James Connolly


Notes on the Front


Workers’ Republic, 2 October 1915.
Republished in James Connolly: Lost Writings, (ed. Aindrias Ó Cathasaigh), Pluto Press 1997.
The notes, which are © 1997 Pluto Press, have not been included.
HTML Mark-up: Einde O’Callaghan for the Marxists’ Internet Archive.

Now, everyone has a chance to be happy! All we have to do to support the Government in its prosecution of the war for Civilisation and Small Nationalities is to continue eating, drinking and smoking as usual.


The poor old mother, worn out by a lifetime of toil amid misery and wretchedness, need no longer weep bitter tears over her inability to help the war against the Huns. The kind British Government comes to her aid, and enables her to contribute to the successful prosecution of the war without moving from her seat in the corner at the fire. Every time her son or grandson, daughter or granddaughter, wish to give her a cup of tea the kind British Government steps in and forbids the Christian act until they have first paid over to that Government a tax to enable it to buy something to kill Germans.


Your mother may be dying for want of a cup of tea to cheer her old age, your child may be in the last agonies of fever or ague, and fainting for a warm drink, your wife may long for a cheering cup to soothe her nerves after a day of trouble and sickness – no matter. The Government will forbid you doing your duty to these sufferers until you first enable it to push on the work of killing Germans – and pay the extra duty on the tea.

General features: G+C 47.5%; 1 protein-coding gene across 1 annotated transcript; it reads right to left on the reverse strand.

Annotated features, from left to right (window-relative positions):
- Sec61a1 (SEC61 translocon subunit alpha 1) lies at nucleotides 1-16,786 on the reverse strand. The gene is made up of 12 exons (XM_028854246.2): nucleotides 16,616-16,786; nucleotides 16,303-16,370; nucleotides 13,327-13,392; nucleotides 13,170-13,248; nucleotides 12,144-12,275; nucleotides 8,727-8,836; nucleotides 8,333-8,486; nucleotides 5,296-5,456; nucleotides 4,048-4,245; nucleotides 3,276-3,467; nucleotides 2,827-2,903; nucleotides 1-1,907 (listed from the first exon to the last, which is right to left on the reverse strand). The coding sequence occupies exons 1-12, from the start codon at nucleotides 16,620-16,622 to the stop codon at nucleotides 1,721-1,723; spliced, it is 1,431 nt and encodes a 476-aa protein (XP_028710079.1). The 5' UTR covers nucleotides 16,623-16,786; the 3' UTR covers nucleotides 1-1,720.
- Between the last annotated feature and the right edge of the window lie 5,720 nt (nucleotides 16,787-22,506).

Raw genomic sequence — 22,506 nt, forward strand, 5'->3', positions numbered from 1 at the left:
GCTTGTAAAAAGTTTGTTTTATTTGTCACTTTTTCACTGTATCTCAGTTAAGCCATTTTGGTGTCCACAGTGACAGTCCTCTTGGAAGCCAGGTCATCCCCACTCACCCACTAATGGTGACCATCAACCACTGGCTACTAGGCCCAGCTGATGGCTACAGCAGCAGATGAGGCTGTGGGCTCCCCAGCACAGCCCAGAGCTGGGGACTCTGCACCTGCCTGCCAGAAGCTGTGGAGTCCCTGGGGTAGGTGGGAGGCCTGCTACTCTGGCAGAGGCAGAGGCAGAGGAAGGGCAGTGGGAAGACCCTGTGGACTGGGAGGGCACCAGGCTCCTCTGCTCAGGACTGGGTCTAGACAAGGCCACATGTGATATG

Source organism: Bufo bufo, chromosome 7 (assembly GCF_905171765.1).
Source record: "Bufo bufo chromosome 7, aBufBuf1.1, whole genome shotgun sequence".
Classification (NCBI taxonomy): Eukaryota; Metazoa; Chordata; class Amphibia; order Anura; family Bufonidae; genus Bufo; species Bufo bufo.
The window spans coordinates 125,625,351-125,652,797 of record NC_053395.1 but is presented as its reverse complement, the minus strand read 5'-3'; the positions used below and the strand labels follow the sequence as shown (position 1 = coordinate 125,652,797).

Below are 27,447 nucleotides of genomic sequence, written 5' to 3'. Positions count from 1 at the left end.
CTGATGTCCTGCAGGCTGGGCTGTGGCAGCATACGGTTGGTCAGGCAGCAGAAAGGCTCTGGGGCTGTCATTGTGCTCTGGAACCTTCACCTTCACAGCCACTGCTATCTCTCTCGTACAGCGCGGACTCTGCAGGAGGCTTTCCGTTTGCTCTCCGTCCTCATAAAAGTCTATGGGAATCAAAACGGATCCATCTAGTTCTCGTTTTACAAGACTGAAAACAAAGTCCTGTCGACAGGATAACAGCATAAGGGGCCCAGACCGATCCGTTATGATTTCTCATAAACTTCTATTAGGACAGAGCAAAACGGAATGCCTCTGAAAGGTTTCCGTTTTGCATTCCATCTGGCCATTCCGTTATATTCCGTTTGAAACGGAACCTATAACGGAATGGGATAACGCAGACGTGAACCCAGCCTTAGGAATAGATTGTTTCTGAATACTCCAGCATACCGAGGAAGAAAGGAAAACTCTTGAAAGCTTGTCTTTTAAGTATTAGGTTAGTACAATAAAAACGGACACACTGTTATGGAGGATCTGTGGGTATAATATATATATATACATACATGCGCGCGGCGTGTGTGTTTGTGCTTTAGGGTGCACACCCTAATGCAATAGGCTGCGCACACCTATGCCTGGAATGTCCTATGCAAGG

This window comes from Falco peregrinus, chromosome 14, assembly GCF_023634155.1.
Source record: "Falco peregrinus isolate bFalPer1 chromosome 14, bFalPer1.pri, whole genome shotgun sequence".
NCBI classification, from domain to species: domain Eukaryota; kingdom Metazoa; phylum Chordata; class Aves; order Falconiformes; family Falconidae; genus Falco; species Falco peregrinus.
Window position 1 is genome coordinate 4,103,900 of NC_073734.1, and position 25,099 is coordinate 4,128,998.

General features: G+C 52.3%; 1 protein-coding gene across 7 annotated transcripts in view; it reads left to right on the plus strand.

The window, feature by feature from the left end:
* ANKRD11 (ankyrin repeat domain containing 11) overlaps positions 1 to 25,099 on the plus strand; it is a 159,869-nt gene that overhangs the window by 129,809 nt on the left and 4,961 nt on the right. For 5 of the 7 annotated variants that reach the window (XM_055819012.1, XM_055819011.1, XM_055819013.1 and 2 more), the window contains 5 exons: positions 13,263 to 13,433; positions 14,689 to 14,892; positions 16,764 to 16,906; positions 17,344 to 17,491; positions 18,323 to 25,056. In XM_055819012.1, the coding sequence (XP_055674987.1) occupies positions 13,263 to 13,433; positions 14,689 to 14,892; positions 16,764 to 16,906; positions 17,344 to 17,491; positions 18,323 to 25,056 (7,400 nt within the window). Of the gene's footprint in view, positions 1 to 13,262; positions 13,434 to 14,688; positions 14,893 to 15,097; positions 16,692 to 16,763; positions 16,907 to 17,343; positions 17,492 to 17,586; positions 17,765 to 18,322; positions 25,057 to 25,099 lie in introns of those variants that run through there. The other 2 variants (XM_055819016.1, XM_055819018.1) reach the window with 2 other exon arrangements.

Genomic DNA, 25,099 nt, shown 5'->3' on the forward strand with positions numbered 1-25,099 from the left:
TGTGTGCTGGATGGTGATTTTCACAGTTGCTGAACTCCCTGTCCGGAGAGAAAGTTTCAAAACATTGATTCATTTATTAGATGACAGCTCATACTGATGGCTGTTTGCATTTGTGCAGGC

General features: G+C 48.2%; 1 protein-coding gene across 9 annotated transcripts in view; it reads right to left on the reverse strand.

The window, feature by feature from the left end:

Your old father may be passing away and longing for a smoke to ease his last days, but he cannot get a smoke of tobacco until you pay the Government the extra tax to enable it to carry on the war. You may hate the war, and believe it to be a product of hell – conceived in sin, and begotten in iniquity – but pay for it you must before you can get a smoke, or the old father ‘get a blast of the pipe’.


The food of the poor is taxed to pay for the wars of the rich. The tax that will be put upon the working man and woman will be equal to an increase of at least 6/8 in the £ in prices, and on many articles equal to 10/- in the £. This means that the wages of the working class will be reduced one third at least, and in some cases one half.


How can we pay it? Already the working class is staggering under the heavy prices put on all the necessaries of life since the beginning of the war; already the war has meant less food on our tables; less clothes on our backs; less coal on our fires; less boots on our own or our children’s feet. More taxes on food means more starvation, more nakedness, more wretchedness and general misery. The working class has seen its best blood driven into the army by the compulsion of hunger and the threat of hunger, now it is to see the miserable relatives of those recruits and reservists, and those defiant ones who refused to be either driven or fooled, alike compelled to pay for the war in hunger and suffering by a tax upon its necessaries of life.


Up and down Ireland on every Monday morning there is to be seen outside the Post Office the spectacle of Irish wives and mothers and children standing patiently in line like criminals, waiting for the receipt of the blood money which the British Government allows them in return for the limbs and lives of their husbands, sons or fathers. Some have given the limbs and lives of their nearest and dearest with sorrow and reluctance, some with bitter protests and unavailing tears, a few with willingness and drunken joy, but the Government now reaches out its hand and takes back from all alike half of its blood money by a tax upon the food these poor people must buy in order to live.